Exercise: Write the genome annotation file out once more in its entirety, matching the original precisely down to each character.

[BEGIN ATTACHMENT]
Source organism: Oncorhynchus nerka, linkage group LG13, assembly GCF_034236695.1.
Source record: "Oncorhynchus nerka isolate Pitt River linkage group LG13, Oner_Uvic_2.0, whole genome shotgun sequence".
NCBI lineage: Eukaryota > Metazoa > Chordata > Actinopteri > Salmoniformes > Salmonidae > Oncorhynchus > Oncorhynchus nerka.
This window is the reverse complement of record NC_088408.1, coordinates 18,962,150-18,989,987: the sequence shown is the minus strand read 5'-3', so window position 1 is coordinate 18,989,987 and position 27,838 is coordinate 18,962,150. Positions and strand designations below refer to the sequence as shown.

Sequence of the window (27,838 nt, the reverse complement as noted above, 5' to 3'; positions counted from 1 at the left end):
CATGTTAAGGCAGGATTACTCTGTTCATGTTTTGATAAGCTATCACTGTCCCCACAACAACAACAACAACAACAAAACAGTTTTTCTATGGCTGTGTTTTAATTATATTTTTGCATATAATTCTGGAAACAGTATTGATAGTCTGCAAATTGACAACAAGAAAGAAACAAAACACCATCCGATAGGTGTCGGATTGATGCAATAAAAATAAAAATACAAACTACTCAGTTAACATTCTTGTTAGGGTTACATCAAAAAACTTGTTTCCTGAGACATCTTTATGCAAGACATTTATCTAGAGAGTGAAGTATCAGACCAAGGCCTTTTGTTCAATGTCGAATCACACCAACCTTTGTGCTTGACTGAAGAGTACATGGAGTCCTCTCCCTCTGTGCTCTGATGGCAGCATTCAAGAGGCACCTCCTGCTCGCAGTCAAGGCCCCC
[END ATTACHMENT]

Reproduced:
Source organism: Oncorhynchus nerka, linkage group LG13, assembly GCF_034236695.1.
Source record: "Oncorhynchus nerka isolate Pitt River linkage group LG13, Oner_Uvic_2.0, whole genome shotgun sequence".
NCBI lineage: Eukaryota > Metazoa > Chordata > Actinopteri > Salmoniformes > Salmonidae > Oncorhynchus > Oncorhynchus nerka.
This window is the reverse complement of record NC_088408.1, coordinates 18,962,150-18,989,987: the sequence shown is the minus strand read 5'-3', so window position 1 is coordinate 18,989,987 and position 27,838 is coordinate 18,962,150. Positions and strand designations below refer to the sequence as shown.

Sequence of the window (27,838 nt, the reverse complement as noted above, 5' to 3'; positions counted from 1 at the left end):
CATGTTAAGGCAGGATTACTCTGTTCATGTTTTGATAAGCTATCACTGTCCCCACAACAACAACAACAACAACAAAACAGTTTTTCTATGGCTGTGTTTTAATTATATTTTTGCATATAATTCTGGAAACAGTATTGATAGTCTGCAAATTGACAACAAGAAAGAAACAAAACACCATCCGATAGGTGTCGGATTGATGCAATAAAAATAAAAATACAAACTACTCAGTTAACATTCTTGTTAGGGTTACATCAAAAAACTTGTTTCCTGAGACATCTTTATGCAAGACATTTATCTAGAGAGTGAAGTATCAGACCAAGGCCTTTTGTTCAATGTCGAATCACACCAACCTTTGTGCTTGACTGAAGAGTACATGGAGTCCTCTCCCTCTGTGCTCTGATGGCAGCATTCAAGAGGCACCTCCTGCTCGCAGTCAAGGCCCCC